Carthusians actually profess vows of Obedience, Conversion of Life and Stability. Poverty and Chartity are implied in
the vow of Conversion, although the vow contains much more. So, officially and canonically there are three vows. Morally and
religiously the observance is of the five vows.
With the rise on non-monastic orders which didn't have the context
to observe the monastic vows, poverty and chastity were teased out of the monastic vows to constitue the "religious vows".
There has been a long debate in the Catholic Church about the difference of monastic verses religious vows, and of
the differences in the monastic and religious states of life. Before Vat II it was said there were two main types of consecrated
states of life: the monastic and the religious. The monastic life was generally viewed to be something more involved and demanding
than the religious life. We used to see this especially in the distinction of Nuns and Sisters. Nuns had solemn vows and were
strictly cloistered. Sisters has simple vows and were uncloistered.
Of course, final monastic vows are always solemn
and meant to be permanent and non-dispensible or irrevocable. Religious vows when final, more often than not, are Simple,
meaning they do not have quite the gravity and irrevocable permanence of Solemn perpetual vows. The Church has tried to be
careful in not allowing people to publicly bind themselves in ways that may eventually not be possible to fulfill or sustain.
When a Carthusian professes Conversion of Life, what is included in the vow is perpetual cloister in eremetical solitude,
silence, the Divine Office, observance of the Statutes and the practice of the spirituality contained within them, and a Charitable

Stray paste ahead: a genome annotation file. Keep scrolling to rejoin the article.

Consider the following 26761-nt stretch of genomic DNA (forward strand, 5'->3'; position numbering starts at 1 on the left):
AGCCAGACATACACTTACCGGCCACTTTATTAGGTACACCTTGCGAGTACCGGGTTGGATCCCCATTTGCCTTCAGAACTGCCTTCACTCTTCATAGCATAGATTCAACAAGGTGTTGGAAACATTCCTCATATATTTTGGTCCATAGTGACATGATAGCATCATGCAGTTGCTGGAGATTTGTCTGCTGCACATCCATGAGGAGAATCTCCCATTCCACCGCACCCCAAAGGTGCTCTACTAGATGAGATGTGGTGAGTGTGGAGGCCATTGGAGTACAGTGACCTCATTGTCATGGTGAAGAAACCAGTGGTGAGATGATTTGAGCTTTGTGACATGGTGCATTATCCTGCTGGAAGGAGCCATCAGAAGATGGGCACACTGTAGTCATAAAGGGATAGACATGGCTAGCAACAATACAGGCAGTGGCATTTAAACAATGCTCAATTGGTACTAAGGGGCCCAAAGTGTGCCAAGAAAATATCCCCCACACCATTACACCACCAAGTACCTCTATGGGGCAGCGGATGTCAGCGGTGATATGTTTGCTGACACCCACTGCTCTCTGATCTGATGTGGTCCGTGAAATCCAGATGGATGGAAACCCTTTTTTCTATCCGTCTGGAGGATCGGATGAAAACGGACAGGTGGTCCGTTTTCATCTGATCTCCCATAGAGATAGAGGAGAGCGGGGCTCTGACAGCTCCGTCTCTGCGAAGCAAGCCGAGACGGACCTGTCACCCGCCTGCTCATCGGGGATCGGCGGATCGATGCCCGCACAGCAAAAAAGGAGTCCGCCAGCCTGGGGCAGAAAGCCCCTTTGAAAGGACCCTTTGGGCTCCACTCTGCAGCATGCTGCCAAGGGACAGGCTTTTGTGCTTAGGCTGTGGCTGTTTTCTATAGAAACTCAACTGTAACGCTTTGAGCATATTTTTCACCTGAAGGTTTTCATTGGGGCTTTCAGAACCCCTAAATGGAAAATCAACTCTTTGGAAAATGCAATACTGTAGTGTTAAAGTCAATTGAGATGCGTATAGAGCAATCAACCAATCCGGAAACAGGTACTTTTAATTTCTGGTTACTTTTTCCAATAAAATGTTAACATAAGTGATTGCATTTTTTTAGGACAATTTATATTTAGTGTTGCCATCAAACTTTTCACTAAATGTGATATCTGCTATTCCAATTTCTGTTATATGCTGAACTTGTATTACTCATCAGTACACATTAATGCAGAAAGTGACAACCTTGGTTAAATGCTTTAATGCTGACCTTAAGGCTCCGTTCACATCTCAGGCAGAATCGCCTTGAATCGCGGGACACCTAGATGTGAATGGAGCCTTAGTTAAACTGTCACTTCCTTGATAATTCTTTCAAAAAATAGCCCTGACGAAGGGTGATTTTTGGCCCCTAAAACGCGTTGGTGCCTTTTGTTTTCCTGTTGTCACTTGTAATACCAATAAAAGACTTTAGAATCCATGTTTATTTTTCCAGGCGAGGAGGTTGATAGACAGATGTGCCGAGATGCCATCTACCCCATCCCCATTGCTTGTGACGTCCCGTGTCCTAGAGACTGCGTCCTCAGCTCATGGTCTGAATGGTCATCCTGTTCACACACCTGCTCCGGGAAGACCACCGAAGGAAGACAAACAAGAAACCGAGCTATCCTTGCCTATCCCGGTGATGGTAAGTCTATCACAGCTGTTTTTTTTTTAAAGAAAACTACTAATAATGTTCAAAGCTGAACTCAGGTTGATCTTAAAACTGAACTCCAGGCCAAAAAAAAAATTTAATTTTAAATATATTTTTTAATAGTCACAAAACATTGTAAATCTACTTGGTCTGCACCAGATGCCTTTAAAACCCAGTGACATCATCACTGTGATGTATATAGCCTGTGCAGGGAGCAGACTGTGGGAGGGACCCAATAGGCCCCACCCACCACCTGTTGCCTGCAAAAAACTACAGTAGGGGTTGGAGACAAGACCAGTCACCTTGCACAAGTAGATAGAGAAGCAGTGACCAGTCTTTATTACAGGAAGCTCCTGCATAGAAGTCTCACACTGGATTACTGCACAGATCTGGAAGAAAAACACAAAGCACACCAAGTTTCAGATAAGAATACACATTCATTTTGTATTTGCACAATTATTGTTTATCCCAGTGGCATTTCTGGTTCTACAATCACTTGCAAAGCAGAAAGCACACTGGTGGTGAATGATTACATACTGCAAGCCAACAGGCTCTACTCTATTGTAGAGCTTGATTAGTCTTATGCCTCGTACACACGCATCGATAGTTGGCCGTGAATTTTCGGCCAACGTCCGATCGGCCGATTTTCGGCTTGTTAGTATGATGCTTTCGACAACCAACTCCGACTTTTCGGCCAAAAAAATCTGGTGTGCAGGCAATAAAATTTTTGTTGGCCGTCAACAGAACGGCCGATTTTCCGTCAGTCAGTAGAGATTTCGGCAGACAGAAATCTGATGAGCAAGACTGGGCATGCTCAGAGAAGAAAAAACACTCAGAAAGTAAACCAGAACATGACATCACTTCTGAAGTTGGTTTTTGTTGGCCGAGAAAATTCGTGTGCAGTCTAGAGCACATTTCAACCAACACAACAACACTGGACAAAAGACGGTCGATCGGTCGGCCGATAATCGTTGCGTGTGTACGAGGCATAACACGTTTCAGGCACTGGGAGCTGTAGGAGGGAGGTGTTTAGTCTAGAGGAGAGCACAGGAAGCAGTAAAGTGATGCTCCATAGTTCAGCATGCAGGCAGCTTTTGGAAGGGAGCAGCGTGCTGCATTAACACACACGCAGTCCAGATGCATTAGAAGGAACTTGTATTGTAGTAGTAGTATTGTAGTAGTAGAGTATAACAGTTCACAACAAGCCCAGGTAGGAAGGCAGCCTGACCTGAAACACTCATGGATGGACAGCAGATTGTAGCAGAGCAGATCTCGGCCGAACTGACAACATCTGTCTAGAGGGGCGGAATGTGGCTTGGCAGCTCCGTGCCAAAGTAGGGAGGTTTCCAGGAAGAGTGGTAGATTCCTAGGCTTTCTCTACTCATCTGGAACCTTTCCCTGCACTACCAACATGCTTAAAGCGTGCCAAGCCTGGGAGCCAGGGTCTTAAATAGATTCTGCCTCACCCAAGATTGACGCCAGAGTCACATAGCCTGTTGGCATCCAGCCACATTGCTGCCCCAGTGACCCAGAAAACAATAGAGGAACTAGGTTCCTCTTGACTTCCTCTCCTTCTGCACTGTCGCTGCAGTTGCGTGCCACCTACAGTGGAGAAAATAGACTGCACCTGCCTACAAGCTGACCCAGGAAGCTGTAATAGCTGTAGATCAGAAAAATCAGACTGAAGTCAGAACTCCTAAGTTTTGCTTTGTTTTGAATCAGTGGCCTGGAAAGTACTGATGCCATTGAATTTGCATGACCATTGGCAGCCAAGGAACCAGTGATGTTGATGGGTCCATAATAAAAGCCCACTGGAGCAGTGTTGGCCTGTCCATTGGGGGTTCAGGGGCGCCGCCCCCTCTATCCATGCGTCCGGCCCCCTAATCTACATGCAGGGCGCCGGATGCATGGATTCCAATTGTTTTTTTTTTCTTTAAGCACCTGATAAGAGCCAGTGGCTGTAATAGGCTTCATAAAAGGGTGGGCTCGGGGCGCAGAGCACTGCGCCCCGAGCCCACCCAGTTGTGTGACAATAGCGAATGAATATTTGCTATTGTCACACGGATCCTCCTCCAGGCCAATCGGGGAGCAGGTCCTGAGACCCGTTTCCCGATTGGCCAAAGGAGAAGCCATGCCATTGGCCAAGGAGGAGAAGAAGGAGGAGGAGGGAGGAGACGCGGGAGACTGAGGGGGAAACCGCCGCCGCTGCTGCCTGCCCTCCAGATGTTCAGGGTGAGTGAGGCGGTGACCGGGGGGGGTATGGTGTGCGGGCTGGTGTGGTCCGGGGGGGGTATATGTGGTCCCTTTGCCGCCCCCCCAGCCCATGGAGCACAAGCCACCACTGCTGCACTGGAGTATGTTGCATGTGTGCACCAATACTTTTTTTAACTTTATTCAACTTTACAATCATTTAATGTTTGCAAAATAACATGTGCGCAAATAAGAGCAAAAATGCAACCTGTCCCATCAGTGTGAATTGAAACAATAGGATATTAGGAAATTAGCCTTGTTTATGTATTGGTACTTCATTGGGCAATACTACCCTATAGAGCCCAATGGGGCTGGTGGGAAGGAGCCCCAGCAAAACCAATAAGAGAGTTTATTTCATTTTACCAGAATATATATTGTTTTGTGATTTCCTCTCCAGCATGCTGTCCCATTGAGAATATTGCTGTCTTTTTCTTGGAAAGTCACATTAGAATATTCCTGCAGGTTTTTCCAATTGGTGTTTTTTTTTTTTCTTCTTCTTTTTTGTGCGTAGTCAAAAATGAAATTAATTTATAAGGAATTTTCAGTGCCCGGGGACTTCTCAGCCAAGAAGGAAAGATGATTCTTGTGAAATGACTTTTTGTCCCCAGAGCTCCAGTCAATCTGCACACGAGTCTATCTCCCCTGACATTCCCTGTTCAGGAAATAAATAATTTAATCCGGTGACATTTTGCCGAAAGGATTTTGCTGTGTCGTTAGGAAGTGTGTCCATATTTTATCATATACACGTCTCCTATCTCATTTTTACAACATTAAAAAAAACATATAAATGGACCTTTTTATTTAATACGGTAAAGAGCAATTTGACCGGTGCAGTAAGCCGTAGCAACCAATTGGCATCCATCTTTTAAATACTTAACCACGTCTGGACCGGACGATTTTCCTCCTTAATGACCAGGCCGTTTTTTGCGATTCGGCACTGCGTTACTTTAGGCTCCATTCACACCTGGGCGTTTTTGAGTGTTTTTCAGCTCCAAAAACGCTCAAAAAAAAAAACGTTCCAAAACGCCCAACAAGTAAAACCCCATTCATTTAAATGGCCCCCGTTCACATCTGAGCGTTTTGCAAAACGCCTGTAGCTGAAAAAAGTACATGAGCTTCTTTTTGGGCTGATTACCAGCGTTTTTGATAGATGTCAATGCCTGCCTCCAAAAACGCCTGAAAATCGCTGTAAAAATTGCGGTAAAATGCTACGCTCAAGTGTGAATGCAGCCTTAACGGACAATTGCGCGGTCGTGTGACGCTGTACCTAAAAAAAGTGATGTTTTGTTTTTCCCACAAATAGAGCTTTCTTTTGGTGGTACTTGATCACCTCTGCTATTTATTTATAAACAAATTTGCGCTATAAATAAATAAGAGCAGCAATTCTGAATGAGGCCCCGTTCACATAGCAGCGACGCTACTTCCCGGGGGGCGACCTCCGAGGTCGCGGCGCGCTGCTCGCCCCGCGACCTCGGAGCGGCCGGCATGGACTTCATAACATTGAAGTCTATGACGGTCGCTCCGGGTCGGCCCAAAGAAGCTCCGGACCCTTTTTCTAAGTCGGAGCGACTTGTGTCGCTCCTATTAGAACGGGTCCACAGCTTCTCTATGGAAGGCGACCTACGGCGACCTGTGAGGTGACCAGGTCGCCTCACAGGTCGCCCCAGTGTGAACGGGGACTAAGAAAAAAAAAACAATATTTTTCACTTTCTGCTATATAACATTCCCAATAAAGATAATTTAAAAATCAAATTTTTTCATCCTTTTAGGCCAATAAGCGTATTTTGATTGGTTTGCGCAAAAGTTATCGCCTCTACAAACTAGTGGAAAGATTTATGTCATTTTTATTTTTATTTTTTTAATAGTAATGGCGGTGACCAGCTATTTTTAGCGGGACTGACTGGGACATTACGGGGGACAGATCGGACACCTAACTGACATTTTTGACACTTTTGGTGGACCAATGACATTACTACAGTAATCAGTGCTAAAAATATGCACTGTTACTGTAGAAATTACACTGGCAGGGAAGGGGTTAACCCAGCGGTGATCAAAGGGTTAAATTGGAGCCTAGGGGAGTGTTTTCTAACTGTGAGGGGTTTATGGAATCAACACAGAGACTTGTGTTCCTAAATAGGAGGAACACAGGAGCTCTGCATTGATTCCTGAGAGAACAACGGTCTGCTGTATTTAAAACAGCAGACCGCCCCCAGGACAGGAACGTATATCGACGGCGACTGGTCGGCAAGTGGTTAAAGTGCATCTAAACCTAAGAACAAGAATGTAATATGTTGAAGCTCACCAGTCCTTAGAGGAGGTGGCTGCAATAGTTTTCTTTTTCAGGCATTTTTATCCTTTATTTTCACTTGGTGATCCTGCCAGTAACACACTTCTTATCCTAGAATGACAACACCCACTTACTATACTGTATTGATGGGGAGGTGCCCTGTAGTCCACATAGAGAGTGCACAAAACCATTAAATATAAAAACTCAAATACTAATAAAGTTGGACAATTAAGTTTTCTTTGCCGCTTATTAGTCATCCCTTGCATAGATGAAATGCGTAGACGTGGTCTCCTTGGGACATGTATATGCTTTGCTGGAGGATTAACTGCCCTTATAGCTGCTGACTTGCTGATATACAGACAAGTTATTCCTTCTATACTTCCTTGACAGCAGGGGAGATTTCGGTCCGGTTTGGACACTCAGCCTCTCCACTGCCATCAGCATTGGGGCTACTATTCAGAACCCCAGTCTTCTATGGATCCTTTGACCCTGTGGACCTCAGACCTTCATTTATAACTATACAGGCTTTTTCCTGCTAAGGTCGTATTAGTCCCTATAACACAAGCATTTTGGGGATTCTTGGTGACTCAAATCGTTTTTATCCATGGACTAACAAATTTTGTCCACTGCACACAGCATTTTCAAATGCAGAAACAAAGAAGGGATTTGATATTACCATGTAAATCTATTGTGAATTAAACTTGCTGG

participation in the common life of the Charterhouse. Conversion also requires the constant effort to really change ones ways,
mentality, attitudes, behaviors, values and beliefs to perfectly return to God's Will and Ways conformed to the Divine Wisdom
of the Divine Word Incarnate, Our Lord Jesus Christ. It's really a promise for a total transformation, Transfiguration, divinization,
deification, complete Christification.
The Carthusian vow of Stability makes one a perpetual monk of the Charterhouse
of his first profession ( one is always known as Monk of Chartreuse, or Monk of Transfiguration, etc. regardless of where
you go or how long you stay) and always gives one a place to return to once other assignments are completed for the good of
the Order. Stability also binds one to the Order and at its service and disposal, and makes one available for assignment to
any other house of the Order. The ancient monastic practice of ascetical exile from home is kept alive by such a practice.
One has to be detached even from ones establishedness in a community of choice and ready to leave at a moments notice to where
God will send him.